I have nicknamed this my post workout Goldilocks principle: not too hard and not too easy but just right. I do not want to bonk, suffer from dehydration and feel absolutely miserable following a workout, nor do I want to feel fresh as a daisy like I did not push myself at all. I want to walk away feeling tired and yet like I could have gone further. Keep a little in the tank and don’t run out of hydration or fuel. Staying strong at the end will help the mental aspect of your training as well, always knowing you had more in the tank.
- Eat as quickly as possible after long strenuous workouts.
Following long, tough workouts of four or more hours, get food in you as soon as possible. Lots of proteins and carbohydrates to replace your depleted energy stores will help you to recover much quicker if ingested within an hour of when you finish your workout. I personally think peanut butter sandwiches or bean burritos coupled with lots of fresh fruits, vegetables and pickles (for the salt content) are the best post-workout recovery foods.
- Do several races prior to your Ironman.
Do four or five triathlons or century rides in the six months prior to your Ironman. Try to schedule a couple of half Ironman races and do not do any race lasting longer than four hours within a month of your Ironman.
- Always end your bike with a run.
Jumping off the bike and running is a hard transition for the body to make. To help master the feeling of running on those dead legs always includes a run after your ride even if it’s only a mile or two. Your legs will better acclimate to making the bike-run switch on race day. It’s all about muscle memory and making an easier transition through persistent practice.
- Swim open water.
The majority of triathlons are held in open water. Pools are fine to train in part of the time, but ultimately you should find your way to a lake or river to swim in the open water. The reason for this is twofold: first you will practice your sighting for swimming open water; secondly you will gain confidence by swimming where you can’t see or touch the bottom. The buoy line at the dam is an excellent place to practice your open water swimming.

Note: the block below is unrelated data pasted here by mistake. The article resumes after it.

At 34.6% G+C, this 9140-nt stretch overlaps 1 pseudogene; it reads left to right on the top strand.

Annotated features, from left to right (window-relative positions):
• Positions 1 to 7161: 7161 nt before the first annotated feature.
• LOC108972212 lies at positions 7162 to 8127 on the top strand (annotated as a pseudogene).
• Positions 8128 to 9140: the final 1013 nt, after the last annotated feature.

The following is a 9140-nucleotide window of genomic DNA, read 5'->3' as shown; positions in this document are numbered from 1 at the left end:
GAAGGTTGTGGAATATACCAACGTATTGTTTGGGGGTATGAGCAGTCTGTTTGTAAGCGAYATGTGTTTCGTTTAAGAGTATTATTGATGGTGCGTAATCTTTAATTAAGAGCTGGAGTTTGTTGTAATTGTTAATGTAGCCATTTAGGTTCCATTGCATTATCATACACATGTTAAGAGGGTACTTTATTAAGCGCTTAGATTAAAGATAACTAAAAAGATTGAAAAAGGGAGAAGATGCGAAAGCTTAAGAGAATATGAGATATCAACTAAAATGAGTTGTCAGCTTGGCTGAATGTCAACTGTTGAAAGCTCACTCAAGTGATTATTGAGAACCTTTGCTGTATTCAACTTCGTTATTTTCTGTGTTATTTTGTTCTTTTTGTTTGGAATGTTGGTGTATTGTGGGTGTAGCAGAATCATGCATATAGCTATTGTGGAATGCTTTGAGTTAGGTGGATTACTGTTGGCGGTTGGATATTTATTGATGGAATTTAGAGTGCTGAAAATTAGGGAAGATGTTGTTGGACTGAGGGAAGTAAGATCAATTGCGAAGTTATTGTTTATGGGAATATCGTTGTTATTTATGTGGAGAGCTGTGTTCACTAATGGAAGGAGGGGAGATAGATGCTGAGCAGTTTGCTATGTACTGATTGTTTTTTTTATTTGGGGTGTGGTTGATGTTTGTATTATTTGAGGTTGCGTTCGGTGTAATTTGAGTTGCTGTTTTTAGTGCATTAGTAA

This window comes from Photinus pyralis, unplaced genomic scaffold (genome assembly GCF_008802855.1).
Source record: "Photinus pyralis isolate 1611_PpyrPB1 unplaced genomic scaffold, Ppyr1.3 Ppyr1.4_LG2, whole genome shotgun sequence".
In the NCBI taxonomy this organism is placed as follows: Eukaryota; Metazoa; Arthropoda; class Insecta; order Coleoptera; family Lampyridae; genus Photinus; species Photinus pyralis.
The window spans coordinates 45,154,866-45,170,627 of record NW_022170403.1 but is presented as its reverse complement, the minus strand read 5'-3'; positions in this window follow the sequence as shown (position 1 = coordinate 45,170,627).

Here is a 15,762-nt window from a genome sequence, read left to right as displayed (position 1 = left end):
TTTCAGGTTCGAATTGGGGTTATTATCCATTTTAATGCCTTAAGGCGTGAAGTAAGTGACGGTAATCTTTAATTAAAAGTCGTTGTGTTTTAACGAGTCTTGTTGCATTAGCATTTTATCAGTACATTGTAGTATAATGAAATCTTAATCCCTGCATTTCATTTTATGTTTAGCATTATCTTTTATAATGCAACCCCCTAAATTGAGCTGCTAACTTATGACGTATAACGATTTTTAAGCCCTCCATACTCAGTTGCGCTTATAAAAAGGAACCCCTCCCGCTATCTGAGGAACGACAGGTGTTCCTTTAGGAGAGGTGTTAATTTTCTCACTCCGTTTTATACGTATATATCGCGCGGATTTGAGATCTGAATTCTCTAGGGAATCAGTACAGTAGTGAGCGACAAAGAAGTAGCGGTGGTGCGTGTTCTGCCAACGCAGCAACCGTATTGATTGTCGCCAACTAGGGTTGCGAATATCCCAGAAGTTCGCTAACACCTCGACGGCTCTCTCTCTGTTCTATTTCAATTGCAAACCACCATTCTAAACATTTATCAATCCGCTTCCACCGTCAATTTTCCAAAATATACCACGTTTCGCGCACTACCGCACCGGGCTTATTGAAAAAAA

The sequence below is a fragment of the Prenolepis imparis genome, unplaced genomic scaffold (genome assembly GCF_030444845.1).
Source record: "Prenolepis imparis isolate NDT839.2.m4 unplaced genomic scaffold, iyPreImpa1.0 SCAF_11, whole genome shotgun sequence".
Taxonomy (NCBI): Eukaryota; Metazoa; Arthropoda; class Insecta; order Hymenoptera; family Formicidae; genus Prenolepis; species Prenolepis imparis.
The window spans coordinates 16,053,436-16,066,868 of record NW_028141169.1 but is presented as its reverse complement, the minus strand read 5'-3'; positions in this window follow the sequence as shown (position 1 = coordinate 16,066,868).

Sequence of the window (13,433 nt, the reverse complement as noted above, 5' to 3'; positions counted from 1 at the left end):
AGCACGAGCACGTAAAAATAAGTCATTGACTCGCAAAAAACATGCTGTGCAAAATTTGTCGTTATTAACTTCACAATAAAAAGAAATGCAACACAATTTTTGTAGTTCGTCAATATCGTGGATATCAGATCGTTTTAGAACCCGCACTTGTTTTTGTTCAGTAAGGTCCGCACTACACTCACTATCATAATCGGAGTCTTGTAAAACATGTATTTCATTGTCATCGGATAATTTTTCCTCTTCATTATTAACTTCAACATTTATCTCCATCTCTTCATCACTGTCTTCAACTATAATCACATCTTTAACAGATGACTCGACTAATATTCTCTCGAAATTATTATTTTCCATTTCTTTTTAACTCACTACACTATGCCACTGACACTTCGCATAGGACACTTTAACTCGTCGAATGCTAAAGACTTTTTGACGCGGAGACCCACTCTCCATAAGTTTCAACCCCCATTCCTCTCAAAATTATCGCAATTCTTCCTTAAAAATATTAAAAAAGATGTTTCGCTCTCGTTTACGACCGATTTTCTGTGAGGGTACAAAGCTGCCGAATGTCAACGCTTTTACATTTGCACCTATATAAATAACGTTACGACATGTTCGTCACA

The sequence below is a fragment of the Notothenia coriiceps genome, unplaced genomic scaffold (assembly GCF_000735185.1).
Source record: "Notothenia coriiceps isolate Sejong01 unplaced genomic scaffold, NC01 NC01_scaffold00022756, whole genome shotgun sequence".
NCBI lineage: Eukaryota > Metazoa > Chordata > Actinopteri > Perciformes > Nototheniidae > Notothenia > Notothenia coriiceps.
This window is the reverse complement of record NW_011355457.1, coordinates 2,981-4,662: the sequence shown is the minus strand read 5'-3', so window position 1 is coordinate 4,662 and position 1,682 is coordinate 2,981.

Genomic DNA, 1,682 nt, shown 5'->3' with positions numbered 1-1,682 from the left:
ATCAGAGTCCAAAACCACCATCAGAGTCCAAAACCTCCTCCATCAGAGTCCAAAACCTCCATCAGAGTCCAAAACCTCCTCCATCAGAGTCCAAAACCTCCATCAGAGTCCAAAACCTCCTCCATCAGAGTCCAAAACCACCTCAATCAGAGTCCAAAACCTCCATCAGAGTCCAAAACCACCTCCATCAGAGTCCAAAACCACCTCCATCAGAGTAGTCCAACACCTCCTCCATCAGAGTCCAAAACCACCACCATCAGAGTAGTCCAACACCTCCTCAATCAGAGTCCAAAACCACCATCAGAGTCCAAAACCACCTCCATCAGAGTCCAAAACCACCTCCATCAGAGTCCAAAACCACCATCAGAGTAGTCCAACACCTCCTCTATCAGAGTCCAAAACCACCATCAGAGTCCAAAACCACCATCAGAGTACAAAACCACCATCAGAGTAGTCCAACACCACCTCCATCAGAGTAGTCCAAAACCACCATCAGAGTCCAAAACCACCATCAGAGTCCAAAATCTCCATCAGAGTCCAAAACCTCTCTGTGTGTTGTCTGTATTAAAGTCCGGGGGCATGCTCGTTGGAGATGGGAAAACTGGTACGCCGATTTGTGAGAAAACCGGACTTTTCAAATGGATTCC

- Do not go it alone.
Ironman training is a different animal. It requires countless hours of training to condition your body to prepare to race. I really think the actual training for the race is tougher than the race itself. Schedule rides, runs, and swims with groups of people. It will make time go by faster and having the group camaraderie will spur you on to train on days when you are not feeling the love.
- Two days on, two days off.
This is my own personal formula that I find myself using the last month and a half of IM training. I train hard two days and then take two days completely off. It probably goes against a lot of conventional wisdom but I find that my body reacts really well to have two complete days to rest and recover. I feel both mentally and physically fresh when it is time to train again. I feel that the training is sometimes more mentally overwhelming than physically overwhelming. Often times less is better when it comes to training in your final month. You are better off going into the IM a little under trained than to be over trained.
- Be prepared to suffer.
It is very difficult to cover one hundred and forty plus miles and not suffer. I would be willing to bet that the majority of participants in Ironman Chattanooga will do some suffering. Endurance athletics by their very nature test one’s ability to suffer. He/She who suffers best and manages their suffering goes fastest…
Tom Sell has a BS and M.Ed from UTC and just recently added an Ed.S from Lincoln Memorial University. He is a 2x Southern Conference Wrestling Champion, a 2x Chattanooga Track Club Runner of the Year, a 2x High School Cross-Country Coach of the Year, a 4X Mount Mitchell Challenge finisher and a 2X Ironman finisher who is hoping to break his Ironman PR of 10:35 this September in Ironman Chattanooga. Questions or coaching needs? Feel free to contact Tom via email – email@example.com